Somehow I missed the new Plant Hardiness Zone Map issued by the U.S.D.A. earlier this year! But now there is word that we, perhaps, should disregard the re-issued and updated map. Our climate is changing so rapidly that the zones published in 2012 are already off by 1/2 to a full zone, depending on your location. It’s the winter minimum lows that are throwing things off, according to Nir Krakauer, professor at the City University of New York, referenced by the New York Times. Professor Krakauer has an online calculator for the additional warming that may affect your location. Syracuse is apparently 1.3 degrees Celsius warmer than the hardiness map indicates.

Plant Hardiness Map of the Northeastern U.S. 2012

Carl Franzen, of Talking Points Memo, brings us up to date on the latest from Google Maps – high resolution imagery and new 45-degree angle imagery.

High-resolution image of the clock tower, Abraj Al Bait, in Mecca, Saudi Arabia from Google Maps

Isaac Yuen, creator of the blog Ekostories, elaborates on the connections between Hayao Miyazaki’s beautiful animated film, My Neighbor Totoro, and children’s need for nature. Yuen’s Children and Nature: My Neighbor Totoro should appeal to a lot of the folks I know at SUNY-ESF!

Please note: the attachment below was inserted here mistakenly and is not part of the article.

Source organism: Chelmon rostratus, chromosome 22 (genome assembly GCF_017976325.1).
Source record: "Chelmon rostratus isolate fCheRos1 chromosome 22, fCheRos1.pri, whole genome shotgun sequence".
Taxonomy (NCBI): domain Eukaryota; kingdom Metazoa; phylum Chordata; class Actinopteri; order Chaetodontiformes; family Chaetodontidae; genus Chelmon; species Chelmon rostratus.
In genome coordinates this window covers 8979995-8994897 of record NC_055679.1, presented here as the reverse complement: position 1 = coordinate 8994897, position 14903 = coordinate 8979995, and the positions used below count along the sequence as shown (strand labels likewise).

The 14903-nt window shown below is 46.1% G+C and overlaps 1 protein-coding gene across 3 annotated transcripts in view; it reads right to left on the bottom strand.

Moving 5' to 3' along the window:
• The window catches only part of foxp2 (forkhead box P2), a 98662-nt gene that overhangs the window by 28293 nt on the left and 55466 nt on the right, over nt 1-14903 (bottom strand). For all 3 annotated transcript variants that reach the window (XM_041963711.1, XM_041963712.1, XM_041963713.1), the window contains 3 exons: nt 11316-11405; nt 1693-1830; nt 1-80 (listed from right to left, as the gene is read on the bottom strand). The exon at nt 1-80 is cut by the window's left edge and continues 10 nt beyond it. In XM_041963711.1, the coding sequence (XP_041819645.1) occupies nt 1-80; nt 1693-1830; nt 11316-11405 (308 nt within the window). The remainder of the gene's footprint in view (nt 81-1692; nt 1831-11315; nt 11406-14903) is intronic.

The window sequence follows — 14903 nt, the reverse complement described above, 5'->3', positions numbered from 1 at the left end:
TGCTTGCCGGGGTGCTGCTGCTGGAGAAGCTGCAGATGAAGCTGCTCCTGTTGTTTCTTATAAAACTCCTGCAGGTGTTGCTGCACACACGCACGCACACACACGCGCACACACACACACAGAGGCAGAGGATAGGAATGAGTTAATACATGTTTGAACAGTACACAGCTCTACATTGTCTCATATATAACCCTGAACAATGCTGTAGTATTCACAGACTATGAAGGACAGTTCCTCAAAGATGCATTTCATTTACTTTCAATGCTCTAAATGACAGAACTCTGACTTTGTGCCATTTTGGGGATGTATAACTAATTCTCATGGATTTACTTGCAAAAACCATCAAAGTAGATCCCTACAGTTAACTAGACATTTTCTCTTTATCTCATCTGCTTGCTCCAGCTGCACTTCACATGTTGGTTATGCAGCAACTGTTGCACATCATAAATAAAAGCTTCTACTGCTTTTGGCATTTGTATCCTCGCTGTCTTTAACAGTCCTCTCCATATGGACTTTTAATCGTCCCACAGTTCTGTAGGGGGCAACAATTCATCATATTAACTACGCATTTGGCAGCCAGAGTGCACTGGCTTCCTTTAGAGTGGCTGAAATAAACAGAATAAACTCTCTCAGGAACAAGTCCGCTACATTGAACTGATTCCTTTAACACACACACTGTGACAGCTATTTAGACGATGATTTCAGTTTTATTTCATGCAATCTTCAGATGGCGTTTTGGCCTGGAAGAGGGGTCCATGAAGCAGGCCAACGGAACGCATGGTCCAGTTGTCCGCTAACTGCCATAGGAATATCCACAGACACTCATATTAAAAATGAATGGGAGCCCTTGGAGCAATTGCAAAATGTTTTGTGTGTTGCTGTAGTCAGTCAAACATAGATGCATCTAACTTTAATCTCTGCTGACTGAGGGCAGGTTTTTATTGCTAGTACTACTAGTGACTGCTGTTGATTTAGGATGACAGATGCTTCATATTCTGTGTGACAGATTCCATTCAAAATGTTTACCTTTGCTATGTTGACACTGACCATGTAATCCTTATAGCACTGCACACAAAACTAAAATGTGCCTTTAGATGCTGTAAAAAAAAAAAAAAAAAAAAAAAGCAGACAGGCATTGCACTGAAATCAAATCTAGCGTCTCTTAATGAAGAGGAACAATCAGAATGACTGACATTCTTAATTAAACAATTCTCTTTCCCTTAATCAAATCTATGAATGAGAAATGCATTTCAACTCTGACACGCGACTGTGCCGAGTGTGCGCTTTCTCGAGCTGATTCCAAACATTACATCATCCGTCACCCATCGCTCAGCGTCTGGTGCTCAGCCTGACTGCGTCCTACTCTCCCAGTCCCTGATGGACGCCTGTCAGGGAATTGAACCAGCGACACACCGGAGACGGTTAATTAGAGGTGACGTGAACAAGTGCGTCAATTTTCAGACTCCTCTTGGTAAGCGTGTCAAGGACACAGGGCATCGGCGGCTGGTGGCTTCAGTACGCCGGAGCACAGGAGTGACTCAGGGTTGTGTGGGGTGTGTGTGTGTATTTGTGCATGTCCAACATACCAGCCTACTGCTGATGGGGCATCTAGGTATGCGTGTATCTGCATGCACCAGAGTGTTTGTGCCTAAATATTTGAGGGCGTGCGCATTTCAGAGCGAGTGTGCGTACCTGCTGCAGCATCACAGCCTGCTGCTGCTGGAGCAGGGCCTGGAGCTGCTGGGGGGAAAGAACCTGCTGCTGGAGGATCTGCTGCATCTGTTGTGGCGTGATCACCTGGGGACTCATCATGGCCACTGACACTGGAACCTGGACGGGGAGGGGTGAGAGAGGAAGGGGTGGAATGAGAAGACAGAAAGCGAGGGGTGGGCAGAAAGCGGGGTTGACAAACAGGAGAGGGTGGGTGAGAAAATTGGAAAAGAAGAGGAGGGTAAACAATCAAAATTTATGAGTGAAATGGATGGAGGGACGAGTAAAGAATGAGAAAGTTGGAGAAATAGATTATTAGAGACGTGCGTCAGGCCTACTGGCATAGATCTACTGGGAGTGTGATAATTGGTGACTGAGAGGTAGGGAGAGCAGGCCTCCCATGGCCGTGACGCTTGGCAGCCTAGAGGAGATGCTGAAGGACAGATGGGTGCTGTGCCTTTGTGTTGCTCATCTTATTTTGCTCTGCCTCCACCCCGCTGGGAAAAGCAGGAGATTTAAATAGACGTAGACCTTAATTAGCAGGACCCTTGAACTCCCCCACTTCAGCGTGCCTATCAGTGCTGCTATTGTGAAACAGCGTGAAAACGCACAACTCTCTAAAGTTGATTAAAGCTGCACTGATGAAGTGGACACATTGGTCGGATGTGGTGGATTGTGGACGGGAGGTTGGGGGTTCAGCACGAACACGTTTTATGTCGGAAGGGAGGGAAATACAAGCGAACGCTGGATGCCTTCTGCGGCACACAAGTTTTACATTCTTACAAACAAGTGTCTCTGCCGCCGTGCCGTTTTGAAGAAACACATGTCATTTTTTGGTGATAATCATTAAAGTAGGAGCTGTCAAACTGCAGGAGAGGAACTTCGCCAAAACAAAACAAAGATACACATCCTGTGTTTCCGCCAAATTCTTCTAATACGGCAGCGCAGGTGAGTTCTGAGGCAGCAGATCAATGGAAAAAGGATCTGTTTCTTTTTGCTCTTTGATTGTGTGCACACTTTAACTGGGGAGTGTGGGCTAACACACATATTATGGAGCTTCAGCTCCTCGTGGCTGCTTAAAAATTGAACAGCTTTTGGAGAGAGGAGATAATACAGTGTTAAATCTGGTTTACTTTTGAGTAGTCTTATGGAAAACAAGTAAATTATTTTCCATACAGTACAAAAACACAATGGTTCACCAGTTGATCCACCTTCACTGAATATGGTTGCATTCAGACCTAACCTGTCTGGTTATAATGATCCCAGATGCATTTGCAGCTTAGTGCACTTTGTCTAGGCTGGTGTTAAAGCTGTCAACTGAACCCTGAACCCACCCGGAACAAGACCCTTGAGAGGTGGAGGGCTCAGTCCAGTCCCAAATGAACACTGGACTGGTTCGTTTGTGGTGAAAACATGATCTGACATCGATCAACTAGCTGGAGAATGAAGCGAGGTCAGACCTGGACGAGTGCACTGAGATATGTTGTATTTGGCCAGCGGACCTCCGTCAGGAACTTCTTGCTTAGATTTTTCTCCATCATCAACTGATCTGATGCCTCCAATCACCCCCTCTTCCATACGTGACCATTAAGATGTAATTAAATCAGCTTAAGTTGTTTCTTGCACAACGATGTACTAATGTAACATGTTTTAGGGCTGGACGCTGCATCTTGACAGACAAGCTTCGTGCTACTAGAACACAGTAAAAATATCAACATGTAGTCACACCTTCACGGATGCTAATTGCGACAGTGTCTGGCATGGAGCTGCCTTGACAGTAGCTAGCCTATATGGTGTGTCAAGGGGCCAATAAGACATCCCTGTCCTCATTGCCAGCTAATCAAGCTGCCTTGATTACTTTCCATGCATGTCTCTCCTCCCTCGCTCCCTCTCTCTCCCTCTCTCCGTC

Photograph by The Eng Koon/National Geographic

We all know about the amazing expansion of, and creation of new, Chinese cities over the past couple of decades. Discussion of the significance of all that growth is inconsistent. Perhaps we don’t know what conclusions to draw from China because so much of the world seems in flux these days. Straight line projections are more dubious than ever. A couple of articles in the online journal, Foreign Policy, expose our confusion over China, in my opinion.

On August 13, 2012, the journal published an article by Isaac Stone Fish with the provocative title, Unlivable Cities. Fish paints a stark picture of life in Chinese cities. He says that the megacities “may seem impressive on paper, but they are awful places to live.” Fish’s perspective comes from living in China for seven years and traveling widely within it. He first decries the remarkable sameness of many Chinese cities.

Yes, China’s cities are booming, but there’s a depressing sameness to what you find in even the newest of new boomtowns. Consider the checklist of “hot” new urban features itemized in a 2007 article in the Communist Party mouthpiece the People’s Daily, including obligatory new “development zones” (sprawling corporate parks set up to attract foreign direct investment), public squares, “villa” developments for the nouveau riche, large overlapping highways, and, of course, a new golf course or two for the bosses. The cookie-cutter approach is such that even someone like Zhou Deci, former director of the Chinese Academy of Urban Planning and Design, told the paper he has difficulty telling Chinese cities apart.